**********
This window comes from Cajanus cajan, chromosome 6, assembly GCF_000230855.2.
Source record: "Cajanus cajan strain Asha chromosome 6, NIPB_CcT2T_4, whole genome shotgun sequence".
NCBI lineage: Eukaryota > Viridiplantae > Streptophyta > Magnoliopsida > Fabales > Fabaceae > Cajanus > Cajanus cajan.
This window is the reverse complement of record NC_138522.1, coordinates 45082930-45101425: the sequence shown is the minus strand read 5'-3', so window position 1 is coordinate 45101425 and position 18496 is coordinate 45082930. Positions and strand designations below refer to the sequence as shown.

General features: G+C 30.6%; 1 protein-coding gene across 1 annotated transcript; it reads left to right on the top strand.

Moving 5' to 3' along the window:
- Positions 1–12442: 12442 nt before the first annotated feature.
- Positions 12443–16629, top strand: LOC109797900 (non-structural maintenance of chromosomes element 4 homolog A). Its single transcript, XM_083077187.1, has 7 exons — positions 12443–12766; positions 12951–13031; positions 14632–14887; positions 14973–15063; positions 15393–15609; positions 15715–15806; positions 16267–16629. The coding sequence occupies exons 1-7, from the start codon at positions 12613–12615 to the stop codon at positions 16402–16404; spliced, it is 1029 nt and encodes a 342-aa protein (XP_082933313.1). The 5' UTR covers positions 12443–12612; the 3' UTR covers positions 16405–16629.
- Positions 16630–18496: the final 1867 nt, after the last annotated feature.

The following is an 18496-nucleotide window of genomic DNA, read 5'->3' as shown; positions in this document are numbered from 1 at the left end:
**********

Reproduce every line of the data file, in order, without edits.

This window comes from Cajanus cajan, chromosome 6, assembly GCF_000230855.2.
Source record: "Cajanus cajan strain Asha chromosome 6, NIPB_CcT2T_4, whole genome shotgun sequence".
NCBI lineage: Eukaryota > Viridiplantae > Streptophyta > Magnoliopsida > Fabales > Fabaceae > Cajanus > Cajanus cajan.
This window is the reverse complement of record NC_138522.1, coordinates 45082930-45101425: the sequence shown is the minus strand read 5'-3', so window position 1 is coordinate 45101425 and position 18496 is coordinate 45082930. Positions and strand designations below refer to the sequence as shown.

General features: G+C 30.6%; 1 protein-coding gene across 1 annotated transcript; it reads left to right on the top strand.

Moving 5' to 3' along the window:
- Positions 1–12442: 12442 nt before the first annotated feature.
- Positions 12443–16629, top strand: LOC109797900 (non-structural maintenance of chromosomes element 4 homolog A). Its single transcript, XM_083077187.1, has 7 exons — positions 12443–12766; positions 12951–13031; positions 14632–14887; positions 14973–15063; positions 15393–15609; positions 15715–15806; positions 16267–16629. The coding sequence occupies exons 1-7, from the start codon at positions 12613–12615 to the stop codon at positions 16402–16404; spliced, it is 1029 nt and encodes a 342-aa protein (XP_082933313.1). The 5' UTR covers positions 12443–12612; the 3' UTR covers positions 16405–16629.
- Positions 16630–18496: the final 1867 nt, after the last annotated feature.

The following is an 18496-nucleotide window of genomic DNA, read 5'->3' as shown; positions in this document are numbered from 1 at the left end: